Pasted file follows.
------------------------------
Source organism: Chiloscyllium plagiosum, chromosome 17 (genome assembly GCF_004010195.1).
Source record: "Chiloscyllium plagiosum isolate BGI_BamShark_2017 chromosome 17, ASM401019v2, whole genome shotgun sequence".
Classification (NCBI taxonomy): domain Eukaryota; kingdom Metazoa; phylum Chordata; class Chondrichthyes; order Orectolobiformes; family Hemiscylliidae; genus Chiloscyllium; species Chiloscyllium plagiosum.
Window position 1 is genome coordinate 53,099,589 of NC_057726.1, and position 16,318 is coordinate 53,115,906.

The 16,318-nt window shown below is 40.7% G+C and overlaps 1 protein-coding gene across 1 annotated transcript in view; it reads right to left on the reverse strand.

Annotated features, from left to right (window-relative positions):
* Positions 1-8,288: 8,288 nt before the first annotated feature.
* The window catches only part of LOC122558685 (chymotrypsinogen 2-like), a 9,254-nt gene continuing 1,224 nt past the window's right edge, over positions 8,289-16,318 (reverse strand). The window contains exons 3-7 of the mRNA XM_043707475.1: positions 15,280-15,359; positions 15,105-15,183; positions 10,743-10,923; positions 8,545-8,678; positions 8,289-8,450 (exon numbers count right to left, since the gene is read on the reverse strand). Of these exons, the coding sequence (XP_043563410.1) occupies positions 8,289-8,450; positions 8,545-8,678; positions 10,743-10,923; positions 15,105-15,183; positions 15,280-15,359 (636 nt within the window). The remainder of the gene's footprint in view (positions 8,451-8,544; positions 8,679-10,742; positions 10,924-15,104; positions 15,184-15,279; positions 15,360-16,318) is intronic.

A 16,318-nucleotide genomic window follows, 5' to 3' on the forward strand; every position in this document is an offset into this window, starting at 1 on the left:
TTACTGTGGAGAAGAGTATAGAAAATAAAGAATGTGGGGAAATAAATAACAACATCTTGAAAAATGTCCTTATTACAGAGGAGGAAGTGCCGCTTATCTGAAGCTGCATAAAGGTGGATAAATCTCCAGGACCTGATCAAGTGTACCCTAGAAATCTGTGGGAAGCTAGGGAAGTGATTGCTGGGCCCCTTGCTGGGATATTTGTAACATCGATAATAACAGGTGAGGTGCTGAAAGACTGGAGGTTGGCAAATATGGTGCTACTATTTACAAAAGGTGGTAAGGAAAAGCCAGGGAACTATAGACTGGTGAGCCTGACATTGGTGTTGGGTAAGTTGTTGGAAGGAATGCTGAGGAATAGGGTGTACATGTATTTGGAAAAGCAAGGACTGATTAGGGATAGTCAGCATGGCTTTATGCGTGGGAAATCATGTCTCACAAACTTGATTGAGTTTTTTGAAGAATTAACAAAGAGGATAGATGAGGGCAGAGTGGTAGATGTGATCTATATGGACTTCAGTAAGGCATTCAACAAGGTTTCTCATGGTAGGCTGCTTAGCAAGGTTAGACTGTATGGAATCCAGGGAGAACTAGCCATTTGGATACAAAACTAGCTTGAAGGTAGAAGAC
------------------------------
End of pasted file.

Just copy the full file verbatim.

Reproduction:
Source organism: Chiloscyllium plagiosum, chromosome 17 (genome assembly GCF_004010195.1).
Source record: "Chiloscyllium plagiosum isolate BGI_BamShark_2017 chromosome 17, ASM401019v2, whole genome shotgun sequence".
Classification (NCBI taxonomy): domain Eukaryota; kingdom Metazoa; phylum Chordata; class Chondrichthyes; order Orectolobiformes; family Hemiscylliidae; genus Chiloscyllium; species Chiloscyllium plagiosum.
Window position 1 is genome coordinate 53,099,589 of NC_057726.1, and position 16,318 is coordinate 53,115,906.

The 16,318-nt window shown below is 40.7% G+C and overlaps 1 protein-coding gene across 1 annotated transcript in view; it reads right to left on the reverse strand.

Annotated features, from left to right (window-relative positions):
* Positions 1-8,288: 8,288 nt before the first annotated feature.
* The window catches only part of LOC122558685 (chymotrypsinogen 2-like), a 9,254-nt gene continuing 1,224 nt past the window's right edge, over positions 8,289-16,318 (reverse strand). The window contains exons 3-7 of the mRNA XM_043707475.1: positions 15,280-15,359; positions 15,105-15,183; positions 10,743-10,923; positions 8,545-8,678; positions 8,289-8,450 (exon numbers count right to left, since the gene is read on the reverse strand). Of these exons, the coding sequence (XP_043563410.1) occupies positions 8,289-8,450; positions 8,545-8,678; positions 10,743-10,923; positions 15,105-15,183; positions 15,280-15,359 (636 nt within the window). The remainder of the gene's footprint in view (positions 8,451-8,544; positions 8,679-10,742; positions 10,924-15,104; positions 15,184-15,279; positions 15,360-16,318) is intronic.

A 16,318-nucleotide genomic window follows, 5' to 3' on the forward strand; every position in this document is an offset into this window, starting at 1 on the left:
TTACTGTGGAGAAGAGTATAGAAAATAAAGAATGTGGGGAAATAAATAACAACATCTTGAAAAATGTCCTTATTACAGAGGAGGAAGTGCCGCTTATCTGAAGCTGCATAAAGGTGGATAAATCTCCAGGACCTGATCAAGTGTACCCTAGAAATCTGTGGGAAGCTAGGGAAGTGATTGCTGGGCCCCTTGCTGGGATATTTGTAACATCGATAATAACAGGTGAGGTGCTGAAAGACTGGAGGTTGGCAAATATGGTGCTACTATTTACAAAAGGTGGTAAGGAAAAGCCAGGGAACTATAGACTGGTGAGCCTGACATTGGTGTTGGGTAAGTTGTTGGAAGGAATGCTGAGGAATAGGGTGTACATGTATTTGGAAAAGCAAGGACTGATTAGGGATAGTCAGCATGGCTTTATGCGTGGGAAATCATGTCTCACAAACTTGATTGAGTTTTTTGAAGAATTAACAAAGAGGATAGATGAGGGCAGAGTGGTAGATGTGATCTATATGGACTTCAGTAAGGCATTCAACAAGGTTTCTCATGGTAGGCTGCTTAGCAAGGTTAGACTGTATGGAATCCAGGGAGAACTAGCCATTTGGATACAAAACTAGCTTGAAGGTAGAAGAC